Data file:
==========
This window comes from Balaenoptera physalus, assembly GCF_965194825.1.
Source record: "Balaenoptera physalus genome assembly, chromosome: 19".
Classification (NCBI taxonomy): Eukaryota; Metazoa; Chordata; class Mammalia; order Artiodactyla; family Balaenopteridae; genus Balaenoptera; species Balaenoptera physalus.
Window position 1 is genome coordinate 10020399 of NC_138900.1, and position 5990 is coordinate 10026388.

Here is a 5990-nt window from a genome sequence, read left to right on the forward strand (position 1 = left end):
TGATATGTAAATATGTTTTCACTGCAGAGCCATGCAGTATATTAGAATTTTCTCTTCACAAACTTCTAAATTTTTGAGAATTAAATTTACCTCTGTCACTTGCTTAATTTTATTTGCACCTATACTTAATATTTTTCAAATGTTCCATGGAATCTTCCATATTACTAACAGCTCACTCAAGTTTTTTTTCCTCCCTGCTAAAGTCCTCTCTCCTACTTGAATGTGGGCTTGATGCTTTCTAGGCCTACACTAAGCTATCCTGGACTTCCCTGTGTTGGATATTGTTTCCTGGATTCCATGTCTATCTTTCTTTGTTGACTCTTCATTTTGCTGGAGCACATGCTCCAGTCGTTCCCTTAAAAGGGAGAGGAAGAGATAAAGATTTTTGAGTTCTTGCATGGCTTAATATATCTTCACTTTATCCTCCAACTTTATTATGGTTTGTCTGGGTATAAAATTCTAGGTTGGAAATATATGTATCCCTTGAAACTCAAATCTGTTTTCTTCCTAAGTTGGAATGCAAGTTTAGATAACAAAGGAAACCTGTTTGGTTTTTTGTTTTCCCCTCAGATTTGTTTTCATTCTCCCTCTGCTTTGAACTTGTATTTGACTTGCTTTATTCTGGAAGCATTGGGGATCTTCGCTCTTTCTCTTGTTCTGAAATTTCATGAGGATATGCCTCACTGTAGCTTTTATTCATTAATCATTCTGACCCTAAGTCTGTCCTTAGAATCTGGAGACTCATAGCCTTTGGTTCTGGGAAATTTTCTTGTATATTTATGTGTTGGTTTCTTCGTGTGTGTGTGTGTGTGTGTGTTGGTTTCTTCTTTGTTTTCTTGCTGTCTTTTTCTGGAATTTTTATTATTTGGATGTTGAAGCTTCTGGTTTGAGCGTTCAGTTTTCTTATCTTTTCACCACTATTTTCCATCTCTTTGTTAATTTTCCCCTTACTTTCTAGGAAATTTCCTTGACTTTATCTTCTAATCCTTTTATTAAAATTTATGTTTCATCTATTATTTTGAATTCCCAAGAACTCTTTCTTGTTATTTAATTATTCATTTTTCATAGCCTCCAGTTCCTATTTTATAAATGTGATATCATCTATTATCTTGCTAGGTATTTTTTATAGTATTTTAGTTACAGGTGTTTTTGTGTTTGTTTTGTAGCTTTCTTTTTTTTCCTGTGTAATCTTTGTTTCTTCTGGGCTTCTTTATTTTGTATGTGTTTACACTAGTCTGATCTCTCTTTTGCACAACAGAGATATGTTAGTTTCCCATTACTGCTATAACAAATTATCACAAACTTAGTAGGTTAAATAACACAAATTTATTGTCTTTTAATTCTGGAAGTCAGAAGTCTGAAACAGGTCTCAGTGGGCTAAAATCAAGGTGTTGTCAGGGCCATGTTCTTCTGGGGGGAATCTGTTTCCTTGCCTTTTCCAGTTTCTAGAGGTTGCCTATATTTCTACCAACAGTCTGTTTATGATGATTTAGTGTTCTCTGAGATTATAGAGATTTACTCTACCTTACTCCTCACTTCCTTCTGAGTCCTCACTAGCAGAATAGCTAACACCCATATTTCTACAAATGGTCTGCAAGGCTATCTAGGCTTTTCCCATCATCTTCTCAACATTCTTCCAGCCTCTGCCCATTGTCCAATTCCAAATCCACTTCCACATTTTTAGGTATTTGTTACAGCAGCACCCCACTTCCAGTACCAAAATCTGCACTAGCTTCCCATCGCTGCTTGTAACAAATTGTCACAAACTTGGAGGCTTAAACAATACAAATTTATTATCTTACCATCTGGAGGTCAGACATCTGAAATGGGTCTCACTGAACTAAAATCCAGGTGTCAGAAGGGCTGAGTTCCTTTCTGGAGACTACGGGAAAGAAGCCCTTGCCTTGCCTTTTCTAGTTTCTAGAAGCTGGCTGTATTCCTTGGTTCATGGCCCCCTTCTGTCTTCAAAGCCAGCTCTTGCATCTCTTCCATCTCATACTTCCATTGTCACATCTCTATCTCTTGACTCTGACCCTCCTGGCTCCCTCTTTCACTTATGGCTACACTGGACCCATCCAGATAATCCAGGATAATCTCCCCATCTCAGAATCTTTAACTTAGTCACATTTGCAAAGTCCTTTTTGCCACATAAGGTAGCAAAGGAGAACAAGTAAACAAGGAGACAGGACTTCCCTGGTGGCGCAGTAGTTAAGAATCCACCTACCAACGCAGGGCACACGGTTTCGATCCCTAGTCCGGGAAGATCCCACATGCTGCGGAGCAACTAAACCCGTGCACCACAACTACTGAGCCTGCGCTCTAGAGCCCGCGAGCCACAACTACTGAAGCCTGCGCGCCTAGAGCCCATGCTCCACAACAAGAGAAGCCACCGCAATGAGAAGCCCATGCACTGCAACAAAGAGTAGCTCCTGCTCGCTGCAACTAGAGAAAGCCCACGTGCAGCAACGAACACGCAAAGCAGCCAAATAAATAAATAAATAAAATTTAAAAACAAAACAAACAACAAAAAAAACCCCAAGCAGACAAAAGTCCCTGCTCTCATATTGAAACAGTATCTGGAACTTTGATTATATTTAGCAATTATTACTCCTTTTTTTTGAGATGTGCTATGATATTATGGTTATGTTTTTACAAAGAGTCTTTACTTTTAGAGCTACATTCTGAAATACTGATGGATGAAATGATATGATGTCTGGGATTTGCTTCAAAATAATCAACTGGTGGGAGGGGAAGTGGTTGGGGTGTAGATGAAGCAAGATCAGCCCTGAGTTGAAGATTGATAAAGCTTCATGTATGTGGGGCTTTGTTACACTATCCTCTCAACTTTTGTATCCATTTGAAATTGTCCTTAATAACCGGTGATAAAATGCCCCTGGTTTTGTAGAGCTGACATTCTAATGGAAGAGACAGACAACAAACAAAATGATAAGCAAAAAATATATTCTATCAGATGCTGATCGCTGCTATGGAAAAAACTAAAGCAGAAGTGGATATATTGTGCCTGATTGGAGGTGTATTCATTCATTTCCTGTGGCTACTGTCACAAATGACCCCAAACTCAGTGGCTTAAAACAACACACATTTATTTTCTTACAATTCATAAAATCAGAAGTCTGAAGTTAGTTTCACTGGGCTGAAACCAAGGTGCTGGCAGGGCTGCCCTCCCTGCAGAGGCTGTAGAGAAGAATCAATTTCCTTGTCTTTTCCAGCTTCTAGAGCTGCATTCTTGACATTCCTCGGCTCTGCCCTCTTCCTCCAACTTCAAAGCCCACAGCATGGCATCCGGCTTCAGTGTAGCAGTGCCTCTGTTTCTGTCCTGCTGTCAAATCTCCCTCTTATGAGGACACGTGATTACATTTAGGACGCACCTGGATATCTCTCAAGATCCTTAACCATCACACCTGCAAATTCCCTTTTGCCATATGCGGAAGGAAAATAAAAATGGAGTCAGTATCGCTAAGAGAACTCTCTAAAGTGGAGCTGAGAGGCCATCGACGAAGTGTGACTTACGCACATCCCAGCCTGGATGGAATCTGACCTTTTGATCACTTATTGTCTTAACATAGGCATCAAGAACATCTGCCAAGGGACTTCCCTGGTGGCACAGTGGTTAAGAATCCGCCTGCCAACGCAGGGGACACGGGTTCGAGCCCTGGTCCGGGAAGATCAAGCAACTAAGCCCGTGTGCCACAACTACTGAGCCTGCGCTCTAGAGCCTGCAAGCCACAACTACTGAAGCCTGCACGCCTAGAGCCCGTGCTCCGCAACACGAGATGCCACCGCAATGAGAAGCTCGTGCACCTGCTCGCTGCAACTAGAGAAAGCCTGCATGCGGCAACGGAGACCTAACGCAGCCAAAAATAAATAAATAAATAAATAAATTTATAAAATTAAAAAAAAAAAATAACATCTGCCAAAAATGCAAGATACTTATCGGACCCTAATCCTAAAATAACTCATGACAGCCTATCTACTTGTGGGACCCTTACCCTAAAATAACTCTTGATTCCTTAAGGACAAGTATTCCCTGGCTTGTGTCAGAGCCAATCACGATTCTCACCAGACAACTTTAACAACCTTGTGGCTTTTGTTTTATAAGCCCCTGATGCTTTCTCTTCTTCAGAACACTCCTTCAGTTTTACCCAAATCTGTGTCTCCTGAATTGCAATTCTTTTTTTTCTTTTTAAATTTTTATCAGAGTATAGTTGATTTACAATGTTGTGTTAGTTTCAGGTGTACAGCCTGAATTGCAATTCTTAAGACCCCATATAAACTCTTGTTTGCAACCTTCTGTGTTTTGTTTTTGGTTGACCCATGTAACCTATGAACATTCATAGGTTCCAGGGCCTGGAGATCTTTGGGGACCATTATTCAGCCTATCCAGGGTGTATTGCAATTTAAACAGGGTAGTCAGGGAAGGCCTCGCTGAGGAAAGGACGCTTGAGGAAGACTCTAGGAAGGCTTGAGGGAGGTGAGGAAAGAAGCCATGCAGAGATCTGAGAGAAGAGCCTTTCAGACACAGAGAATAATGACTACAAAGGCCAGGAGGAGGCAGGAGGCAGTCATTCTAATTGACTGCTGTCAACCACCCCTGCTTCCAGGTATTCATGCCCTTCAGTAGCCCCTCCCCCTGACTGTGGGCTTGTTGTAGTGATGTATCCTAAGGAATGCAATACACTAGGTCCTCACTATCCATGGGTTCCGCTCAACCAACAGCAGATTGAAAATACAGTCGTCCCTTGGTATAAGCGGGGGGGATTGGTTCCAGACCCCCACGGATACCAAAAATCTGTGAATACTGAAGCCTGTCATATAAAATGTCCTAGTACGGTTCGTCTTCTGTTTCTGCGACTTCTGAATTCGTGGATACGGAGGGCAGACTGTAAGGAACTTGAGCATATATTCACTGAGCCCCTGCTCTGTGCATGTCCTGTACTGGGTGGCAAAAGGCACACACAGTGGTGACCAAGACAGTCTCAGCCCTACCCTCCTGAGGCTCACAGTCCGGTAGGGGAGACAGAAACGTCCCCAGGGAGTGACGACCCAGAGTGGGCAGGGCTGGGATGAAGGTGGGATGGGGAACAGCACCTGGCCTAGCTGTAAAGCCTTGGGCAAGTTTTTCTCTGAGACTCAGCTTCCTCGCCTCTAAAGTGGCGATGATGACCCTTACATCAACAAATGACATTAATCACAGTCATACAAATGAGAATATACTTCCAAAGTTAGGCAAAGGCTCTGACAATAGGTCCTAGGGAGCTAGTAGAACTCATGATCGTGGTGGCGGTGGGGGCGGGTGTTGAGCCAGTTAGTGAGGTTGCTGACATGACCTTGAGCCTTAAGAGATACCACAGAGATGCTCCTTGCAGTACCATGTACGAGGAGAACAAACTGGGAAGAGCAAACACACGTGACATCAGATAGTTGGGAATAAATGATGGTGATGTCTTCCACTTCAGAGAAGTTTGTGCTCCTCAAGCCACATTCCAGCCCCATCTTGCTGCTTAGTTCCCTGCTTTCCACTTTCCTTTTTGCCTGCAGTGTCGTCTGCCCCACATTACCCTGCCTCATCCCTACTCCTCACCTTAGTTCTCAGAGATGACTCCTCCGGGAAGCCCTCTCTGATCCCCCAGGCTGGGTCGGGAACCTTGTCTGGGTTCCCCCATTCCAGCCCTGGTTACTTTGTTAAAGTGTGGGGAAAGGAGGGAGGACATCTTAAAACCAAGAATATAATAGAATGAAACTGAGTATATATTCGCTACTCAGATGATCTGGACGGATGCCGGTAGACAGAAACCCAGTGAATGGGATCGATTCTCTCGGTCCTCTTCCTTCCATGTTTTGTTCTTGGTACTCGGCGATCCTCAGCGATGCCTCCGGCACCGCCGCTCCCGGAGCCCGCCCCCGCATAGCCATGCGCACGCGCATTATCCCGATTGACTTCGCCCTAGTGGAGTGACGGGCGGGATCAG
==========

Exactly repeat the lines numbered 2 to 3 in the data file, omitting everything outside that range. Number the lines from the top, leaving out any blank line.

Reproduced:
Source record: "Balaenoptera physalus genome assembly, chromosome: 19".
Classification (NCBI taxonomy): Eukaryota; Metazoa; Chordata; class Mammalia; order Artiodactyla; family Balaenopteridae; genus Balaenoptera; species Balaenoptera physalus.